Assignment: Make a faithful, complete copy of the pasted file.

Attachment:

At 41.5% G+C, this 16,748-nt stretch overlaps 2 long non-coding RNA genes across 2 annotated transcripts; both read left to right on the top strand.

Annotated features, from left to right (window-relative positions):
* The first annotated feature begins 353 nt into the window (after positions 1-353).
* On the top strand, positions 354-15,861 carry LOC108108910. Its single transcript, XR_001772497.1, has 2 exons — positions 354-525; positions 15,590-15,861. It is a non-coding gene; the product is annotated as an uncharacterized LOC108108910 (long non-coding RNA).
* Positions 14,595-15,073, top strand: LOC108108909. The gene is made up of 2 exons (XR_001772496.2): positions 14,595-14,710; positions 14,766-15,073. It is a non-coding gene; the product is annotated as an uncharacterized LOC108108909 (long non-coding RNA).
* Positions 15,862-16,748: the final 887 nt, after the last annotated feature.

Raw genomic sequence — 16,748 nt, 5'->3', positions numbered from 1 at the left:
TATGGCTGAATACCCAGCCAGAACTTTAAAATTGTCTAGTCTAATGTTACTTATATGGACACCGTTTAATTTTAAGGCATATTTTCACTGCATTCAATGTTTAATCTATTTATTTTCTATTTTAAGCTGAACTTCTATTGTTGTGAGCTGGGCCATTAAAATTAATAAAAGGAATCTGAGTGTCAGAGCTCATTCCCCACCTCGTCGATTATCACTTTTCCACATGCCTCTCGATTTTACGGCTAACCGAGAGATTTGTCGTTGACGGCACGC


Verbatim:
At 41.5% G+C, this 16,748-nt stretch overlaps 2 long non-coding RNA genes across 2 annotated transcripts; both read left to right on the top strand.

Annotated features, from left to right (window-relative positions):
* The first annotated feature begins 353 nt into the window (after positions 1-353).
* On the top strand, positions 354-15,861 carry LOC108108910. Its single transcript, XR_001772497.1, has 2 exons — positions 354-525; positions 15,590-15,861. It is a non-coding gene; the product is annotated as an uncharacterized LOC108108910 (long non-coding RNA).
* Positions 14,595-15,073, top strand: LOC108108909. The gene is made up of 2 exons (XR_001772496.2): positions 14,595-14,710; positions 14,766-15,073. It is a non-coding gene; the product is annotated as an uncharacterized LOC108108909 (long non-coding RNA).
* Positions 15,862-16,748: the final 887 nt, after the last annotated feature.

Raw genomic sequence — 16,748 nt, 5'->3', positions numbered from 1 at the left:
TATGGCTGAATACCCAGCCAGAACTTTAAAATTGTCTAGTCTAATGTTACTTATATGGACACCGTTTAATTTTAAGGCATATTTTCACTGCATTCAATGTTTAATCTATTTATTTTCTATTTTAAGCTGAACTTCTATTGTTGTGAGCTGGGCCATTAAAATTAATAAAAGGAATCTGAGTGTCAGAGCTCATTCCCCACCTCGTCGATTATCACTTTTCCACATGCCTCTCGATTTTACGGCTAACCGAGAGATTTGTCGTTGACGGCACGC